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Image: Manuel Harlan

The mystery of ‘Dad’ – Fatherland at Lyric Hammersmith

13 June 2018 Suzanne Frost

This Sunday is Father’s Day, so what could be more timely than investigating the role our dads played in our life. This is what Frantic Assembly’s show Fatherland, part of this year’s LIFT festival, attempts to do. Upon entering the auditorium you are immersed in an oddly eerie, half sung, almost choral like soundscape asking the really big questions: “Did your friends ever meet your dad? What did they think of him? Did your dad ever take you to work? Did your dad ever discipline you? Did you follow his advice? Did your dad ever talk about sex with you? Did your dad ever talk about love with you?”

The cast of Fatherland at the Lyric Hammersmith. Photo by Tristram Kenton

Frantic Assembly is a devising and movement focused theatre company, founded by Scott Graham, he of The Curious Incident of the Dog in the Night-Time-fame. Together with composer Karl Hyde and writer Simon Stephens, the three Tony and Olivier decorated men went back to their respective hometowns to conduct interviews with ordinary men about their relationships with their fathers, and about becoming fathers themselves. 
 
A ‘crisis of masculinity’ is propagated across the media these days, with men confused about their role in modern society, in the work place and the family. With most theatre audiences predominantly female, women in arms about equality everywhere, #MeToo and #TimesUp across social media, it is actually striking, and satisfying in a way, to see this all-male company confidently taking the stage and exploring nothing but their own issues for once, without much mention of the women in their lives. It is equally striking however, how very little these men have to say about their fathers. With all the big and small questions asked, there remains over the entire production one huge gigantic vacuum, an unanswered enigma of who the hell are our dads and why do we know so little about them?

The cast of Fatherland at the Lyric Hammersmith. Photo by Tristram Kenton
 
Fatherland is a verbatim piece with actors speaking the lines recorded in the original interviews. It is a method that is relentlessly truthful but the mutterings and stutterings, the half-finished sentences drifting off about how dad was “alright”, a “lad” and played football when he wasn’t in the pub, is exasperating. They talk about their father’s jobs, unable to find descriptive words about what kind of person he was. “He was a United fan” is not a valid description of a human being.

One talks about never having met his father who walked out on the girl he impregnated, but without even an urge to investigate, to find out who the man was. There is an odd passivity, an acceptance that dads will just be remote presences floating in and out of our lives as they please, without any accountability to bring up, to teach, to educate, to foster, to connect. “Did your dad ever tell you he loved you?”, one man gets asked. “No, love is not a word we use.” Now, it is not really big news that men are bad at talking about feelings, but the perpetuating effect down the generations is heart breaking. Becoming fathers themselves later in life one of the men’s aggressive idea of fatherhood is to “execute anyone who’d touch his daughter.”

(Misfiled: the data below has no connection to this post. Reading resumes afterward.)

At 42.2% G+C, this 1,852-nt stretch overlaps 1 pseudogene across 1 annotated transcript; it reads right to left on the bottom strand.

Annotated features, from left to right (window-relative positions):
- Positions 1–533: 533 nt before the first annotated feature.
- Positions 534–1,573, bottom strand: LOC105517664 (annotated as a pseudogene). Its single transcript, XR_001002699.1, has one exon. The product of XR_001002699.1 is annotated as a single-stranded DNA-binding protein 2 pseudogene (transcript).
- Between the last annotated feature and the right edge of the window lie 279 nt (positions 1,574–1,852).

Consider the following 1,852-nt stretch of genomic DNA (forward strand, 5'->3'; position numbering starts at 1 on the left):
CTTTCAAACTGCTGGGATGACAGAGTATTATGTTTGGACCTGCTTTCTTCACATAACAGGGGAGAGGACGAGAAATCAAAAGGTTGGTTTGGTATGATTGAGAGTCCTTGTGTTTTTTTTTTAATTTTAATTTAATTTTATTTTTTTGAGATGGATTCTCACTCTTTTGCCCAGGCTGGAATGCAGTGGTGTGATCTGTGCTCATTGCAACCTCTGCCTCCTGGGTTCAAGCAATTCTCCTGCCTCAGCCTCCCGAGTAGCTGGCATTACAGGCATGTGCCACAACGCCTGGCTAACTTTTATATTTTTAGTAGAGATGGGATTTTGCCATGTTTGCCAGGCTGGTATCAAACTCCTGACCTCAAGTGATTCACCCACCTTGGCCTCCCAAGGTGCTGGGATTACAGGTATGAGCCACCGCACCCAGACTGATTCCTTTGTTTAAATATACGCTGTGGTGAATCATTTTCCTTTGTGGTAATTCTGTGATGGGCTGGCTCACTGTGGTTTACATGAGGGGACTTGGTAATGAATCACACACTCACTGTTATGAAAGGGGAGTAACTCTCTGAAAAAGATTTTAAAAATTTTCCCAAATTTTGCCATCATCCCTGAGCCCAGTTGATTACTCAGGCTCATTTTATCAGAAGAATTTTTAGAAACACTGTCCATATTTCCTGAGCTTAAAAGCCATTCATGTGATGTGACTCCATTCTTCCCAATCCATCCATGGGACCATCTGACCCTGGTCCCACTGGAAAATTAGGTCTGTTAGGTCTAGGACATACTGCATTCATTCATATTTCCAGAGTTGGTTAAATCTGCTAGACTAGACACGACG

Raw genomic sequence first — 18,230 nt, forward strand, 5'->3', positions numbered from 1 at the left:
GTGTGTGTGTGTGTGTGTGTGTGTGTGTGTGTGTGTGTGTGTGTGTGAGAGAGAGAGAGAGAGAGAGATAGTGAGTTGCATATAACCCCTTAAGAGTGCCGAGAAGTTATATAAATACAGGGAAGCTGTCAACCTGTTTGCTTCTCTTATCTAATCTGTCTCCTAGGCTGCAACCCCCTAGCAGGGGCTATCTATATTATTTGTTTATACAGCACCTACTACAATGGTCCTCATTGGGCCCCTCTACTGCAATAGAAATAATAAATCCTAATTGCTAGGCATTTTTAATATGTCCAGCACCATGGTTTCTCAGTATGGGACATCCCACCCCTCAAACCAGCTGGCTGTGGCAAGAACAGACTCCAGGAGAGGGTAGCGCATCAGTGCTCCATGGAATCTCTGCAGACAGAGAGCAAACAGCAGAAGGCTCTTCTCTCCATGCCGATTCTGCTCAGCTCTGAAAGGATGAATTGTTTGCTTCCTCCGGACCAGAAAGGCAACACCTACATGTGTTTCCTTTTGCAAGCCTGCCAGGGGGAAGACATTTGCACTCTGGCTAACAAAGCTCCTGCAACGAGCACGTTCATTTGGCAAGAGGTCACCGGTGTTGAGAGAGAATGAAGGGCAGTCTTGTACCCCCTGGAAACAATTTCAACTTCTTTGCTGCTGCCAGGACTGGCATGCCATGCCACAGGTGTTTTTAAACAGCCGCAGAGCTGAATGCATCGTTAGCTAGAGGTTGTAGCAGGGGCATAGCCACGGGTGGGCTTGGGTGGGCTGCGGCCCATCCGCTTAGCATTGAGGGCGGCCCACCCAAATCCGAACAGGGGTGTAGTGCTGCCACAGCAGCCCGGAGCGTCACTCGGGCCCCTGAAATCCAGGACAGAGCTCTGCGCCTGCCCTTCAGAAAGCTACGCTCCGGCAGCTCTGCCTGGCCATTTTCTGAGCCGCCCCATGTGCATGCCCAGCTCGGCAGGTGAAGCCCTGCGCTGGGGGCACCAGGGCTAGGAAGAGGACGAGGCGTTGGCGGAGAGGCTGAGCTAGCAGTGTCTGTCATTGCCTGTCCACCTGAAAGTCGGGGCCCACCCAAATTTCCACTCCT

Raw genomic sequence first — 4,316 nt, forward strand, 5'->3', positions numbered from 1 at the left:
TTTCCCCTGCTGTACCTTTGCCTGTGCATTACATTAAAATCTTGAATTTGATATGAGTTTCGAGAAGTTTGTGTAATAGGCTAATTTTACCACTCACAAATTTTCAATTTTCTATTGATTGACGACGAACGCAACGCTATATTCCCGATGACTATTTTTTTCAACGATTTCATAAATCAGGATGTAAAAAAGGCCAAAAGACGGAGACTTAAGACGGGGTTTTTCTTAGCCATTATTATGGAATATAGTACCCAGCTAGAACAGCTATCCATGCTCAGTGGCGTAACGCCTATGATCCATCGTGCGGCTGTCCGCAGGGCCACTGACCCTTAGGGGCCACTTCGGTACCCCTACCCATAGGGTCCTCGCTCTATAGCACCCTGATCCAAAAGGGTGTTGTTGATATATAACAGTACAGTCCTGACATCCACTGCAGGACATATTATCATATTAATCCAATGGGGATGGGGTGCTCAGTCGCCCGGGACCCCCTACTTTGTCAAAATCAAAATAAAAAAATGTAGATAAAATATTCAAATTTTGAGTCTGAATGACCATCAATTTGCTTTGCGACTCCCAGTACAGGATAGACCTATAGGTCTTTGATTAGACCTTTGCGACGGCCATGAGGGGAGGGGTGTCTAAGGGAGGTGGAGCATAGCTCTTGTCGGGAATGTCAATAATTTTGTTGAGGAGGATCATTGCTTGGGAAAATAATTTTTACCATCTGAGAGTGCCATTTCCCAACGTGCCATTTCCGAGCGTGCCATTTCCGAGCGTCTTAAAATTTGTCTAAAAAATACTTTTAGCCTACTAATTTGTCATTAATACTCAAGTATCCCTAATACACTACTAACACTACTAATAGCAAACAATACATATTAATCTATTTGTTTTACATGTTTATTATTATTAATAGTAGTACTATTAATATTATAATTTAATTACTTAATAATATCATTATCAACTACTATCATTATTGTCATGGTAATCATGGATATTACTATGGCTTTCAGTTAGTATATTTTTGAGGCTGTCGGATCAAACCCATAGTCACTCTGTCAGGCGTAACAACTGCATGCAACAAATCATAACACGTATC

Neil McCaul (centre), in Fatherland. Photo: Tristram Kenton

They talk about their fathers dying and how it “really fucked up Christmas.” Asked about their feelings when they found out they were becoming fathers themselves, the evasive answers start again: “I was in the boozer”, “I was at work”. An elderly character, Graham, describes how he had to tone down his reaction in front of his Royal Navy colleagues, when all he wanted was to jump and shout. One of the most poetic and uplifting moments comes when Graham, now fixed with a harness, starts flying across the stage shouting out his true feelings of joy and pride: “This. Is. My. Son.”  

The cast of Fatherland at the Lyric Hammersmith. Photo by Tristram Kenton

In another key scene, Mel, a fireman, sings about being called to an incident and finding a man who’d been dead for 6 weeks. He was only discovered because his sons were sent to visit their estranged Dad for once on Christmas Eve. The men’s voices, powerful, hymn-like, with an almost religious devotion, are the most touching aspects of Fatherland. Joined by even more men emerging from the auditorium, they build up a huge chorus of a single almost accusatory phrase: “There’s a lot I’d like to know.” Just one gigantic question mark. This pretty much sums up the evening perfectly.

The cast of Fatherland at the Lyric Hammersmith. Photo by Tristram Kenton

Ending with a shimmer of hope for future generation, Craig, a young father who stopped taking drugs when his daughter was born -  because the exhilarating feeling of holding his child, unlike drugs, didn’t wear off - shares an intimate moment with his little girl, an actual meaningful conversation full of respect, a lesson for life that lets us, the audience, witness an anecdote of real fatherhood in action.
 
Fatherland is at Lyric Hammersmith until 23 June. Tickets are £10 ‐ £42.
 
 
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